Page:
I tried to watch the ED doc fix up this man's face. It involved many many subcuticular sutures and the whole laceration was very large and seemingly complicated. I had to keep leaving the room for fresh gulps of air because looking at this guy's cheek-hamburger was just a little much for my young nursing eyes. I was fascinated and totally impressed at this physicians ability to restore this man's face, but the 'everything-going-red-in-the-corner-of-my-vision-is-that-the-spins-now?' part was forcing me to step outside from time to time. When it was all finished, he had one line of sutures falling along his laugh line, from just beneath his eye crease to the corner of his mouth. It looked fantastic. I recall thinking--I really wish I had the skill and stomach to do a repair like that.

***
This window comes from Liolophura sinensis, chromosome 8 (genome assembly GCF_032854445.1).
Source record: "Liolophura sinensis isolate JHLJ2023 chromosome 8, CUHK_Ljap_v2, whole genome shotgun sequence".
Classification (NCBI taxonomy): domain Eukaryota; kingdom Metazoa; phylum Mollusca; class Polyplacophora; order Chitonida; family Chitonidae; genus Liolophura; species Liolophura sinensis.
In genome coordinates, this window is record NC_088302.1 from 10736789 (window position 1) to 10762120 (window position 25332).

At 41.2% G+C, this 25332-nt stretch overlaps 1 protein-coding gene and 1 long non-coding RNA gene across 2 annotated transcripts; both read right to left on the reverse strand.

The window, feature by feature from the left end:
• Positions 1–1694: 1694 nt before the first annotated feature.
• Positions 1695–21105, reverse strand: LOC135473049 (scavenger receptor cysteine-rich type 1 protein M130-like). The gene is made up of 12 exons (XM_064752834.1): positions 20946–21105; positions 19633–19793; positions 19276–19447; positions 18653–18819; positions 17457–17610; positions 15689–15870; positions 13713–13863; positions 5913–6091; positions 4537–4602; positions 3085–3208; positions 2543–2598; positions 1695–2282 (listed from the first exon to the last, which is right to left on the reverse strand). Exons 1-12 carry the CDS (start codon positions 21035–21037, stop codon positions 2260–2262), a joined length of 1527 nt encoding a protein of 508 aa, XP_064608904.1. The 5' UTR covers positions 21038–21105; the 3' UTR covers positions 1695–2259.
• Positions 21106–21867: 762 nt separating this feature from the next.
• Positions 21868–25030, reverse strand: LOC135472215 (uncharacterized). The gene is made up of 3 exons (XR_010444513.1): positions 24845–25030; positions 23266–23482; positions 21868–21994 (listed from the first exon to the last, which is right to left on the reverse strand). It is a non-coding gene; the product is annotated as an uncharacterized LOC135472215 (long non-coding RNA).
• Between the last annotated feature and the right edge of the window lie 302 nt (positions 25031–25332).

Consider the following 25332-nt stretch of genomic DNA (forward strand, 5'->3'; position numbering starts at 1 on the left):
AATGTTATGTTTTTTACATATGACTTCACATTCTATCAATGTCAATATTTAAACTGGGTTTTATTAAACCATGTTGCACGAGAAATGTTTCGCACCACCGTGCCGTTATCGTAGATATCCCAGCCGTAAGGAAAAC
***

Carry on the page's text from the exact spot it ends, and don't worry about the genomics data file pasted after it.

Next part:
Fast forward 6 years--HEY! I did it!

It was by no means as beautiful and artistic as Dr. S's repair many moons ago. But I suddenly realized that I was doing a procedure that I could hardly watch in the past*. It was an exciting night for me and I was very pleased with how the final product turned out**.

These confirmations that I am doing the right thing by choosing to go into medicine are coming faster and with greater frequency than before.

During my last shift as an unadulterated-by-medical-school-nurse one of my colleagues commented on the fact that I was entering a different phase in my career which had no turning back.